I can relate to and empathize with the battle that is raging in Sue’s heart. I imagine many of you have similar feelings. It is difficult to witness actions that will increase the needless suffering.
A battle in my heart
by Sue Robin, Los Angeles, CA
My morning was spent repotting, trimming and feeding the plants on the front deck. I usually have fresh herbs in a planter or two, but we had a drip system failure and those herbs went to plant heaven. Eventually, when the lockdown is lifted, they will be replaced. While I miss having a yard to sit in, I am rewarded a hundredfold with the flowers spilling out of the pots and the fruit trees clinging to the hillside. When I am able to play in the dirt and feel it on my hands, I always have the sense that I have returned home.
And now with my hands washed, probably for the twentieth time this morning, there is a scrumptious Weight Watcher cheesecake cooling on the counter. Soon, a homemade pizza, topped with roasted eggplant, sliced mushrooms and turkey sausage, will be ready for the oven. It is difficult to focus on a book right now, but cooking offers something that will be shared in this hunkered down time.
I have gardened, cooked and done the crossword, all in silence, save for a few sweet words with my honey, for if I were to turn on the television or the radio, I would be bombarded with the current number of deaths from COVID19, the lack of proper equipment for our front line care givers, the utter incompetence in the White House and the shortsightedness of his followers who only see the world through the lenses of greed and selfishness. While all of that dismalness does not disappear in the silence, the quiet does allow me to focus on the beauty of the garden, the nurturing quality of the food, and to remind myself that good will, indeed, triumph over evil.
But it is hard to know what in our current world is most disturbing. Most people would agree that the countless deaths from COVID-19 is an unspeakable horror. Others think that being told not to leave their homes is that horror, even if it is meant to minimize the spread of this disease. They carry placards saying, “Give me liberty or give me death.” If it were just their own deaths that their return to work would cause I might be tempted to let them have at it.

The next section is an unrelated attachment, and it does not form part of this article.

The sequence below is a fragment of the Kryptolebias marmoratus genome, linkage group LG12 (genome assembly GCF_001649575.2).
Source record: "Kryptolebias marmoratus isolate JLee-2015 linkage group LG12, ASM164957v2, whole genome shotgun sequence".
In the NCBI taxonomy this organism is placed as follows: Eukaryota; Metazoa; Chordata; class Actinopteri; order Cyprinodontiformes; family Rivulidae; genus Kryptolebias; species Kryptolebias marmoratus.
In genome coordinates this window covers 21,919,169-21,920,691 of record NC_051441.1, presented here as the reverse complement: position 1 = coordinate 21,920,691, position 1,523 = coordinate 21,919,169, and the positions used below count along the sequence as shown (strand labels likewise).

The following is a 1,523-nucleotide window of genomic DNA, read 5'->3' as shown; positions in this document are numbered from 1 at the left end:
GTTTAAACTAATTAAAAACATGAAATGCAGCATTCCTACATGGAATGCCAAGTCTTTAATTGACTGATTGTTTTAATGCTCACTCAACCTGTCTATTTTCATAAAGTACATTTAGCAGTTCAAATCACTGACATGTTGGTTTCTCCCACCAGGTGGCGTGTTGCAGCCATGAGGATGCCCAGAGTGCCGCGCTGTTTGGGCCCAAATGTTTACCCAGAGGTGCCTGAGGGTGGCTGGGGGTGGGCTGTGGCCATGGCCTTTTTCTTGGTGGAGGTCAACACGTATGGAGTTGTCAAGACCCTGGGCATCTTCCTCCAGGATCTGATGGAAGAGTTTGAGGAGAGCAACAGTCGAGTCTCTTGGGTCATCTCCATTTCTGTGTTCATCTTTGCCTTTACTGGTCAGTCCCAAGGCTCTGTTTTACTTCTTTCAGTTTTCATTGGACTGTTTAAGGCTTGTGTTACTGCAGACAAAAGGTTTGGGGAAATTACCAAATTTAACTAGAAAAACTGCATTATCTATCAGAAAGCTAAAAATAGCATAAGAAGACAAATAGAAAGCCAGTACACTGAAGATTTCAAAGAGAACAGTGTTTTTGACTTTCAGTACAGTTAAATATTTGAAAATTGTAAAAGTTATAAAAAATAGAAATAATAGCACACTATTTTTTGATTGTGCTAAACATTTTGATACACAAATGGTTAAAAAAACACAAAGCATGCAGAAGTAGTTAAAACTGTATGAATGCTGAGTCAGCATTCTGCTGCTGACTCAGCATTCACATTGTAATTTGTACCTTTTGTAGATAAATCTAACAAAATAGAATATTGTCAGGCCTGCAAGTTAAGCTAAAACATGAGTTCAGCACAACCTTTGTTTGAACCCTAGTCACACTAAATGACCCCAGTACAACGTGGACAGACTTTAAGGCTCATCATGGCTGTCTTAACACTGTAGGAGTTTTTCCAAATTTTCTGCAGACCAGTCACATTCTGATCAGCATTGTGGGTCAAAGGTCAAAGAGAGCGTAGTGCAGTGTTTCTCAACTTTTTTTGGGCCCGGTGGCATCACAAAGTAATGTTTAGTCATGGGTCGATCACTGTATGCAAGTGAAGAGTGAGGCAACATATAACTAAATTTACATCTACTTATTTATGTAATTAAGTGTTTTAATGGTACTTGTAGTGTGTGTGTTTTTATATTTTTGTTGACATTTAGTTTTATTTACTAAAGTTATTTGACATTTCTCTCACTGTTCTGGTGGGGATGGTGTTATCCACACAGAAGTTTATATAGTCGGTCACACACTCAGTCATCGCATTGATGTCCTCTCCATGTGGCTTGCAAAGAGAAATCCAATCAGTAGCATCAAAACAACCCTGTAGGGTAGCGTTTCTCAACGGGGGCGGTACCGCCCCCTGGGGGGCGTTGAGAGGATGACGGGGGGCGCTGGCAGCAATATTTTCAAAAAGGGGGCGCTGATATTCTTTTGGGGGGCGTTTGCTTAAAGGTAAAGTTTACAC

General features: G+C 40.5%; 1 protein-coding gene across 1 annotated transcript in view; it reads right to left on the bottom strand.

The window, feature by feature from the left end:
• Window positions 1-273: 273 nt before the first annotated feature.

However, it is not such an easy formula, and those who die may not be the ones carrying the placards, but someone else’s daughter, grandmother or father. These people who are anxious to re-open the economy at the expense of human lives are the same ones who think abortion is an anathema to society. They are egged on by the orange idiot living in the White House. He calls for liberating the states from the lockdown, again turning to a conspiracy theorist for his briefings, instead of the medical and epidemiological experts.
There is a battle raging in my heart. An angel hovers near to remind me that we do not want to become what we detest. Intermittently, a devil offers other advice in an attempt to sway me from right action. Thus far, the angel has the most cogent argument and I remain stead-fast in my desire to live a life filled with loving kindness and good deeds and to remember that the devastation that is COVID-19 and the tenure of Donald Trump are both temporary though the pain they leave in their wake will linger. It is my hope that the pendulum will swing in the opposite direction and that respect for science, the earth and all humans will soon be our daily fare.
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